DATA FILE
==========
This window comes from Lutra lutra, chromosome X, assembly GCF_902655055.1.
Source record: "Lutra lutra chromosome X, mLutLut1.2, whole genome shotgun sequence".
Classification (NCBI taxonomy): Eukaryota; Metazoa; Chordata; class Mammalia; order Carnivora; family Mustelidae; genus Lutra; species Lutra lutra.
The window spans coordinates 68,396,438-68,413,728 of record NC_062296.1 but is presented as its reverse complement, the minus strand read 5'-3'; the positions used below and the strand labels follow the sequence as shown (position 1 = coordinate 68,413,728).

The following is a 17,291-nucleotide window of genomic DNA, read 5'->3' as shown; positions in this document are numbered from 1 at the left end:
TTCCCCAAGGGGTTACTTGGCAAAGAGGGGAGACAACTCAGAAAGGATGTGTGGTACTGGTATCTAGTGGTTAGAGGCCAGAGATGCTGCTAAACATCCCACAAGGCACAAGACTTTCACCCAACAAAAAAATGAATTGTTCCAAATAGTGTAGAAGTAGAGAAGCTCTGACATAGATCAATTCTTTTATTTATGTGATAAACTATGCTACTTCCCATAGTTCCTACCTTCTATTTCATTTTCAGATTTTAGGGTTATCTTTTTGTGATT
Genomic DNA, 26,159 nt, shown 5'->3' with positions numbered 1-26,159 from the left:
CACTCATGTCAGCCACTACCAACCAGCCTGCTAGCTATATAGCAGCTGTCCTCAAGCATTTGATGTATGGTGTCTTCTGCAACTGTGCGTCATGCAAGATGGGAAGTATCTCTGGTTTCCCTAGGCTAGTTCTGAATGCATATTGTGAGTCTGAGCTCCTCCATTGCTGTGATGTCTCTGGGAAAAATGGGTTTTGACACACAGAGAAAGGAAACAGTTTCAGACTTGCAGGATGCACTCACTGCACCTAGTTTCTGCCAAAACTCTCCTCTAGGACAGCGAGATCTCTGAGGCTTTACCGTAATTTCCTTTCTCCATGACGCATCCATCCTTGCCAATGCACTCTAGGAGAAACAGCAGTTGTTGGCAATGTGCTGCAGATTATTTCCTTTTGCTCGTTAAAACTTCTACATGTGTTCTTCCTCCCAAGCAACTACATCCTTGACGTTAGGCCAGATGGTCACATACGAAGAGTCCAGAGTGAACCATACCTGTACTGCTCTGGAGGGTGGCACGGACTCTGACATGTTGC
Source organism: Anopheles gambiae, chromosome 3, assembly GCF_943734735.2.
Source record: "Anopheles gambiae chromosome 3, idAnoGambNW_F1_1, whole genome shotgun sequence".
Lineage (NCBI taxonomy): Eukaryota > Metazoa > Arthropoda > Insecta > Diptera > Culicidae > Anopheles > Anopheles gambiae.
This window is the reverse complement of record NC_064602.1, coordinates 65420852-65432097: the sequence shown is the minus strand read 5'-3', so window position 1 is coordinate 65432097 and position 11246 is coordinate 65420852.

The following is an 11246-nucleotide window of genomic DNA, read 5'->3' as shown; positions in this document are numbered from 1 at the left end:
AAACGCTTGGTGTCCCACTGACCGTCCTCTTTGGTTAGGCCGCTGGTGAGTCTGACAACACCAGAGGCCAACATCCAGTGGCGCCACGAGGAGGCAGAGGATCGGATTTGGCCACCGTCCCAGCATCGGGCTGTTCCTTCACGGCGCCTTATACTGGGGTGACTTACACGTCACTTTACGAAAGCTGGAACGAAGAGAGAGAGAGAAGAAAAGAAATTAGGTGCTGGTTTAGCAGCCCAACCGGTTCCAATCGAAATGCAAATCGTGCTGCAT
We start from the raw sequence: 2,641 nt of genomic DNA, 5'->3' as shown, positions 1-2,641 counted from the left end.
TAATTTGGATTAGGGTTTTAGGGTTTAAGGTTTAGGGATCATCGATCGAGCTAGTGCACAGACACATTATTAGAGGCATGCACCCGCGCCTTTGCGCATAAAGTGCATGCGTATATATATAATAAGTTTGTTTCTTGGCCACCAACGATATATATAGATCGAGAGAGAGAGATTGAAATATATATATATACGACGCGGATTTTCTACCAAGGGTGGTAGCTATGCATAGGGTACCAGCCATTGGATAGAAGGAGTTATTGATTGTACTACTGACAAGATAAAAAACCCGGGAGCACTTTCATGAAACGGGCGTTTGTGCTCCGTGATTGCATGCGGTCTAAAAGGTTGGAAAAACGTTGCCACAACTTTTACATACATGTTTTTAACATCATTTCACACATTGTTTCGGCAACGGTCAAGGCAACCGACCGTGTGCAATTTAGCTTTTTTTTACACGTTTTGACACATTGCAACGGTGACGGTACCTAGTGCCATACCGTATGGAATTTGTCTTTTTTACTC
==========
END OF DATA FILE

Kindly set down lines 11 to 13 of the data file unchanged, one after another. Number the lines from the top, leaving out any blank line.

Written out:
Lineage (NCBI taxonomy): Eukaryota > Metazoa > Arthropoda > Insecta > Diptera > Culicidae > Anopheles > Anopheles gambiae.
This window is the reverse complement of record NC_064602.1, coordinates 65420852-65432097: the sequence shown is the minus strand read 5'-3', so window position 1 is coordinate 65432097 and position 11246 is coordinate 65420852.

The following is an 11246-nucleotide window of genomic DNA, read 5'->3' as shown; positions in this document are numbered from 1 at the left end: